The husband isn’t breathing beside me or else the bright snow falling at that angle against the windshield obliterating his chest heave and forcing his eyes closed is just how I see it—
A laziness derails my looking over and checking. Who wants to explain him being dead all of a sudden, who wants to process it? He’s not even ill. But my laziness is born of generalized-looking-to-get-specific grief, like an atom seeking to make salt. I press the car forward, toward the snow-slant, our destination crazy enough for such grief, a place a river falls. Whatever skitters in periphery could be getting specific too, but I don’t adjust the rear view to check.
Then it’s roar roar. Car static caused by turning, by following this too curvy road? Or the grief I’ve come to witness in the river welling up already, or just pre-grief, some prep in nature, the cataract practicing?
A pretzel’s still tight in his hand, ready for biting. He bites it, says he must’ve dozed off, what’s that noise?
Tintinnabulation, I say.
He stops chewing, taps his working ear.
The car goes on into the roaring. I miss some ice. Deer make their way roadside, one with a rack. I see its hoof tempted to lunge, then I’m past him too, into more roar.
The white tail when they turn signals the others, he says. You could probably see white like that in the dark, if you’re a deer wanting sex.
Every seven minutes, I say.
Bambi, he says, giving me the sly eye.
He’s definitely not dead. I’m getting hungry, I say. He hands me a pretzel. I bite bite bite. How long should we stay?
You mean should we just turn around and go home once we see it? Sensible, he laughs but let’s wait-and-see.
He used to see me on week nights and half Saturdays and fill my glass with wine in glugs I couldn’t drink. Now he sees water in the basement and says I could be electrocuted.
Lots of other cars start thickening the roadway. There are lanes. Money will soon be given out at a window, exchanged for cold air.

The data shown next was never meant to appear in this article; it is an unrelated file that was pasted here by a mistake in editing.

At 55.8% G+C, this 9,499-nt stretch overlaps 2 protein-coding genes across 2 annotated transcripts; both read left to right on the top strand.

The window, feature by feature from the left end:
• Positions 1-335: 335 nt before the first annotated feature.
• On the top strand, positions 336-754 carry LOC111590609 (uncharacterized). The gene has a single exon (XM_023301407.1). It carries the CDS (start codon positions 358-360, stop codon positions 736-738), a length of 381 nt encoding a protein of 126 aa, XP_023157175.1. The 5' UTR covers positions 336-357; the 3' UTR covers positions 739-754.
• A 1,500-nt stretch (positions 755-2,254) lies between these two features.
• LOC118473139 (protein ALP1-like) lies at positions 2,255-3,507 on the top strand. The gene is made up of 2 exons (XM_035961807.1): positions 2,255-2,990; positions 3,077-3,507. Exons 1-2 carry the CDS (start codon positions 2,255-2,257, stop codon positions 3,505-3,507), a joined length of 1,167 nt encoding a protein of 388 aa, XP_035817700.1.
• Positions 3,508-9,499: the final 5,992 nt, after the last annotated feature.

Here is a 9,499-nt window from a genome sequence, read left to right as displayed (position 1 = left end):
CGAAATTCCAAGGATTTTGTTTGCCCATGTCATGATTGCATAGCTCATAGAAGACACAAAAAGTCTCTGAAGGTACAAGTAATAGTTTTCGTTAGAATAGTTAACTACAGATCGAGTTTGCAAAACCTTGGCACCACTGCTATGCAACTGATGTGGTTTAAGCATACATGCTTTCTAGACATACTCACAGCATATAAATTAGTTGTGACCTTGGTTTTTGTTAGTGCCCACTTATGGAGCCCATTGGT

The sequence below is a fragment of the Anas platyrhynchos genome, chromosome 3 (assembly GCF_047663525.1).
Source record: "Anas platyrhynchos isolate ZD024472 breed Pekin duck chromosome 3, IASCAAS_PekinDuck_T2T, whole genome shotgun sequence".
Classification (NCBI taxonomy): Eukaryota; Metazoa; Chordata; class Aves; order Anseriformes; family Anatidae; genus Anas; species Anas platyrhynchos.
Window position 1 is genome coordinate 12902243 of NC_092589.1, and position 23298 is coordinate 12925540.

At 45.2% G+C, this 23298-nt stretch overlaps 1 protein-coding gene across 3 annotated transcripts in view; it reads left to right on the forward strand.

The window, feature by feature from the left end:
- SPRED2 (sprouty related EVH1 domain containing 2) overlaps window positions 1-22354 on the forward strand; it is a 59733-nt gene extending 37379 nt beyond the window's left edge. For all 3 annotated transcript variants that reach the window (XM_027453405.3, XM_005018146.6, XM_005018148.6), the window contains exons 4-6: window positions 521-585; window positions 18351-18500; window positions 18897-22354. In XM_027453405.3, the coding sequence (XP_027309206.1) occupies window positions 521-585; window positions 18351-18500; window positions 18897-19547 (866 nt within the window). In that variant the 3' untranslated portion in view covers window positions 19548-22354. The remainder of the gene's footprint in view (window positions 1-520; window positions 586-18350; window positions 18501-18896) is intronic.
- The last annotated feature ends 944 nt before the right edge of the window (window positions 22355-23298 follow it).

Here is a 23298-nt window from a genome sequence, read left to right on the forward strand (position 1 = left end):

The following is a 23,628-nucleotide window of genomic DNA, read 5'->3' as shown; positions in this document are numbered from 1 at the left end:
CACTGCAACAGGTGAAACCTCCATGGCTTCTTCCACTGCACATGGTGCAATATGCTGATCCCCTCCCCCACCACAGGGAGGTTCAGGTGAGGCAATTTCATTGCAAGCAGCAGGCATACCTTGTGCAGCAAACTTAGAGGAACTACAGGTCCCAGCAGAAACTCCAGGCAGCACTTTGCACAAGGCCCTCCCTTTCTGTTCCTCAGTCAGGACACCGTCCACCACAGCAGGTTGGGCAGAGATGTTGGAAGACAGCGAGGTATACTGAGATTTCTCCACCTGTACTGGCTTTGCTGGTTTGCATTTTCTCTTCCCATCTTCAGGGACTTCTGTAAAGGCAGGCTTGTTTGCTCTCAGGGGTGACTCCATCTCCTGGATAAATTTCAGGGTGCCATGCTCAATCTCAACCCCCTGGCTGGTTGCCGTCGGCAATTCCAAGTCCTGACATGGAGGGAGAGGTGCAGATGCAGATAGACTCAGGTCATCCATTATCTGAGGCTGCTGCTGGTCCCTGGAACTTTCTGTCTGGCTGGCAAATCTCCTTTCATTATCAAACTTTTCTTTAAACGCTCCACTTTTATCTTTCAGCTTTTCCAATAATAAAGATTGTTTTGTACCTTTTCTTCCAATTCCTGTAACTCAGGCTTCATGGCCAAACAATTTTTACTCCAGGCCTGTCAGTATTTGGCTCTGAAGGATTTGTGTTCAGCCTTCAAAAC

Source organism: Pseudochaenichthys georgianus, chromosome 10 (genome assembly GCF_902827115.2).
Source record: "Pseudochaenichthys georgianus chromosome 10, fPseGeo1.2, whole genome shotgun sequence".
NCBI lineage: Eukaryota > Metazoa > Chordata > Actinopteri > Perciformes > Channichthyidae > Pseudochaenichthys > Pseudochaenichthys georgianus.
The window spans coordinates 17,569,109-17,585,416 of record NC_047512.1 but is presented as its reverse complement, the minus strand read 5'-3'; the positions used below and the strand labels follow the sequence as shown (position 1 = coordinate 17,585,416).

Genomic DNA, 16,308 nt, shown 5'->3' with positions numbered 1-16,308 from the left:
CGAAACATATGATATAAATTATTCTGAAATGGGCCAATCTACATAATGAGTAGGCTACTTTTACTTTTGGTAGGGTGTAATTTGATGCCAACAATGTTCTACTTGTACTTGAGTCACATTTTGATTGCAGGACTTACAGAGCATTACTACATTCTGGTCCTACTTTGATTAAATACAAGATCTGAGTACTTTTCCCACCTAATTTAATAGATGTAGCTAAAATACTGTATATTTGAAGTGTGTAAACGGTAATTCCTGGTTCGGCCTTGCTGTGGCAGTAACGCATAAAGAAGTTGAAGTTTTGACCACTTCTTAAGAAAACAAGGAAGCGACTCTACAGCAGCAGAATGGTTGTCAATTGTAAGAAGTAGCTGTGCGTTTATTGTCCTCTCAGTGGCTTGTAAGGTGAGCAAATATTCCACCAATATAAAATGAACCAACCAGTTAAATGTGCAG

The roar grows.
Did you ever see a wonder of the world? I ask, to keep the grief off.
But he is asleep for real this time.
There’s some fuss in the backseat, peripheral anxiety-provoking clamor I don’t want to acknowledge. I press the automatic back window cleaner in proxy but can’t help but look around. There are my two grown children whom I had not noticed in the car in their youth, now in a pose, elbows bent around their heads, talking into their phones. They are wearing sort of deer costumes—spotty with chips—as if changed into something more suitable for the outside-the-car weather, which has turned feathery, with spray.
Maybe I stopped the car and picked them up.
My husband hands around the bag of pretzels, all the way back to the backseat, and then—
There’s a great sigh at the sighting, At last, like air escaping a tire. I park. It’s the end of motion, which means there’ll be emotion to follow, something electrical generating out of the flow and then stop.
But hey, no one cries—that’s the up side of grown children. They prance and they gambol and suppress.
The husband is one second from taking off his seatbelt, he’s ready already to put himself into line early. We can’t even see the river from here but there’s plenty of spray. Atomized, will it spray grief over everyone? is what I wonder but not aloud.
All of us are out of the car by then, even me, and the weeping of the scenery fits me fine.
It’s not like I’m getting away.
He and the grown children are laughing at the bridal party drenched behind cameras and the cut out place to put your head in a hole.
My phone rings. Don’t answer it runs between all of us, even the deer-out-of-headlights children, just don’t, but its weird do-re-mi, its flash inside my pocket, its wriggle—I have to.
The grown children look into the distance with their new licenses, with their stocks and bonds, with their own devastations. What I hear, I don’t need to repeat. I stand there at the railing and look over it while they go for souvenirs. They buy them while I’m not repeating, then they go for the food.
My husband slurps at the ice at the bottom of his drink. Here we are, he says after a while.
I order two of their best snacks and pocket the change. It could’ve been my heart, it is so heavy and cold and in so many pieces.
Terese Svoboda’s Anything That Burns You: A Portrait of Lola Ridge, Radical Poet will be published in February 2016. When The Next Big War Blows Down The Valley: Selected and New Poems appeared in November 2015.